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PFFS and Standardized Testing

AIMs, Common Core, PARCC – these are polarizing components of the educational scene that politicians, lobbyists, for profit textbook and testing companies, teachers’ unions and parent organizations fight about often and loudly.  So I thought I would take a minute to share our position on all of this.

We understand and agree with many of those who believe that standardized tests are too narrowly drawn and too high stakes.  There are many unintended and negative consequences from judging schools almost entirely on these measures – the most glaring being that it pushes schools to evaluate prospective students as assets or liabilities based on their potential test scores.  The movement by state education departments to take into consideration students’ annual growth, as well as attempts to revise the test to expand beyond multiple choice questions are promising, but will not entirely solve the problems that many, many educators have written about.

We believe schools need to also use different, more authentic assessment measures and so we work hard implementing end of unit demonstrations of learning , student-led conferences, and require 8th grade graduation by successful portfolio exhibition.   These measures, as well as student and parent surveys and having a school that is committed to being open to visitors and observers, are alternative ways to show the public what our students know and can do.

That being said, we do believe that standardized tests provide some indication of what students are learning.  And because we are a public school existing in the real world, we know that our school will often be judged through this metric alone.  For example, when we applied for a new charter grant, our test scores were the only thing that the panel asked about.  So we take them seriously.  This is what we do to prepare ourselves for AIMs:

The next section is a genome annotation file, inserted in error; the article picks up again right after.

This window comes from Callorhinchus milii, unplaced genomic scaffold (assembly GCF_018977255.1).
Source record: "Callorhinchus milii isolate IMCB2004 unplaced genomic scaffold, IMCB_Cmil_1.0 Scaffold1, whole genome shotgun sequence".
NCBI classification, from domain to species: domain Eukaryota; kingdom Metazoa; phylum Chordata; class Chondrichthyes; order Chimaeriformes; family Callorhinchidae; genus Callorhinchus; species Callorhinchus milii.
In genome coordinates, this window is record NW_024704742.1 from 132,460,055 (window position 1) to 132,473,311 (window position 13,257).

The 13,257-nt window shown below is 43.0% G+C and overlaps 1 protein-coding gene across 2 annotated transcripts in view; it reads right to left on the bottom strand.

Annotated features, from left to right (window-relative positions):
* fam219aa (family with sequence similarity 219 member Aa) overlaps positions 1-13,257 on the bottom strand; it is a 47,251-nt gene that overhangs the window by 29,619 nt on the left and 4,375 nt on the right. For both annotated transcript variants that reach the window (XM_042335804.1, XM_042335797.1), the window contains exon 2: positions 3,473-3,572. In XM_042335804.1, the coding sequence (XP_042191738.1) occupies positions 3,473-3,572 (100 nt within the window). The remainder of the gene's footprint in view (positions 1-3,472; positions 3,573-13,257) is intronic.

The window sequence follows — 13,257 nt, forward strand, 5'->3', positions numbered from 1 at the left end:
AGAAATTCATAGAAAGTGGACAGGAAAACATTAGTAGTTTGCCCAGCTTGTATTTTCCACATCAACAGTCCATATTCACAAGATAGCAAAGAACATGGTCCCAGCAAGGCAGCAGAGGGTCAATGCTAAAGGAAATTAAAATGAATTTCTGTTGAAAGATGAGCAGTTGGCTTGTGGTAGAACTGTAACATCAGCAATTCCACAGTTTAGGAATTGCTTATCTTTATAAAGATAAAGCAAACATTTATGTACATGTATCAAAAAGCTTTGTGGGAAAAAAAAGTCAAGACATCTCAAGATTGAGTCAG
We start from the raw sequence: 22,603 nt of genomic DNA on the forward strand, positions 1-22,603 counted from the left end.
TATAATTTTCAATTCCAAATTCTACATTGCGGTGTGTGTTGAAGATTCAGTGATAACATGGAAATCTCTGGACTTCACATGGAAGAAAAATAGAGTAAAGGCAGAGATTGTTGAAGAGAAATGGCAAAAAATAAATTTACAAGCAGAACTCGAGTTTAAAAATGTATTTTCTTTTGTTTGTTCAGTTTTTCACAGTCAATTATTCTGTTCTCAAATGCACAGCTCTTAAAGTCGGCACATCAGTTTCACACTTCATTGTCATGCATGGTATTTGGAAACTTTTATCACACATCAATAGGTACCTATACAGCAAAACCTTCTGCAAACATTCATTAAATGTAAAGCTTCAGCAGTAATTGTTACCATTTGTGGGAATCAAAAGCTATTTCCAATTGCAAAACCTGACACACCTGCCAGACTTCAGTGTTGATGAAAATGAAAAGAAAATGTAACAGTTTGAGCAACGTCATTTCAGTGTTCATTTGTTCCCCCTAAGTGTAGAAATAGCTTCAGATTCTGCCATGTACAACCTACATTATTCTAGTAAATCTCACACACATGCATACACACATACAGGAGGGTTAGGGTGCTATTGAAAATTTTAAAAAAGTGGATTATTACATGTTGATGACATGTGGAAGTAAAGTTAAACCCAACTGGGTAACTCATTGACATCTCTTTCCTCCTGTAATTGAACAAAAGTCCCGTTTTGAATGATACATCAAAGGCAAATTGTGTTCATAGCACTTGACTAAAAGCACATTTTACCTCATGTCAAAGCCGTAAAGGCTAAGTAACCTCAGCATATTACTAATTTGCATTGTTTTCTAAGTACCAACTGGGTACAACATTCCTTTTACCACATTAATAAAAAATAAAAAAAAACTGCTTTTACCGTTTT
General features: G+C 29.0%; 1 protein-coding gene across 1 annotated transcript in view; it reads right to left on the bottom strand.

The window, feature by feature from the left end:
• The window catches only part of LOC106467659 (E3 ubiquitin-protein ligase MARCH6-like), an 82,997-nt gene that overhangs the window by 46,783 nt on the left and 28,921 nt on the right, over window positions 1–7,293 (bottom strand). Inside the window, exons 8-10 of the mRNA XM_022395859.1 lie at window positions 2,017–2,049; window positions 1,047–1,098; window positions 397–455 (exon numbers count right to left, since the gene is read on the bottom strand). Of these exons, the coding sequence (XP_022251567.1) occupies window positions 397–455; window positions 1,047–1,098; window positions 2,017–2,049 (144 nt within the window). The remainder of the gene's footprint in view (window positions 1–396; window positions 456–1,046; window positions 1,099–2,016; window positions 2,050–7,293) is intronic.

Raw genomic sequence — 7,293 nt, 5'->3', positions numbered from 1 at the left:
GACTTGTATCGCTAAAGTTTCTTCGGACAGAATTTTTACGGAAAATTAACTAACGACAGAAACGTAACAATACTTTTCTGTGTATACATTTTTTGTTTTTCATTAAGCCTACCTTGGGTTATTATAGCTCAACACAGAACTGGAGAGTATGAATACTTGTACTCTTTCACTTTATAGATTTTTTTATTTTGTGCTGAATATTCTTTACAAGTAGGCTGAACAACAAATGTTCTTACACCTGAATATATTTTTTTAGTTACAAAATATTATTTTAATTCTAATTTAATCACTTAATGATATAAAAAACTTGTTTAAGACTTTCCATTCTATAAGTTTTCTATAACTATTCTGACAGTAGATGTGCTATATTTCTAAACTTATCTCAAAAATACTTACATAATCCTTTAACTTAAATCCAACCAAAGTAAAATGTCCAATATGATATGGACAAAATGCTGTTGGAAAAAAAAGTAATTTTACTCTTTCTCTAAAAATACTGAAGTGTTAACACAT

As you know, most of the pedagogy in our school is project/problem based with students collaboratively investigating essential questions and creating solutions and/or presentations which are shared publically.  After Spring Break, for the two weeks leading up to AIMs, our classrooms look a little more “traditional.”  Students are given more traditional math problems, reading materials are followed up with multiple choice questions and they practice working on writing prompts in a limited amount time – all of which is done individually with little or no teacher support.   We still intentionally work to have the content of the assignments be high interest and relevant (for example, our 8th graders will be reviewing primary source documents relating to their Civil Rights unit), but we want to give them some practice with the artificial structure that AIMs requires them to operate within.

For some students, especially those new to school, this is stressful and intimidating.  Our message to students is this, “Take it seriously, but don’t stress.  We believe in you, we know you will do fine.”  To make these days something they can look forward to instead of dread, we have a morning rotation of meditation, physical activity and breakfast.  And there is a no homework policy during the two weeks of AIMs.

If you want to support your young person and the school during this time you can do the following:

  • Have them do the recommended 30 minutes a day math practice during Spring Break (no problem if they miss a day or two, but it would be great if they got some time in).  Here are some websites they can use:  Khan Academy, ALEKs (for 6th graders), AIMS Practice Quick Links, IXL Math Skills.
  • Make sure they get their 9.5 hours of sleep throughout the 2 weeks but particularly on Sunday and Monday nights (April 6 & 7 and 13 and 14).  Believe it or not, studies show that missing sleep the night before being tested can have a significant impact on their scores.
  • Volunteer to bring breakfast food or drink on one of the 4 testing days (Monday April 7, Tuesday April 8, Monday April 14, Tuesday April 15)
  • Most of all, reassure them that they will be okay.  Encourage them to take their time.  Breathe.  Enjoy the change of pace that these days’ schedules provide.
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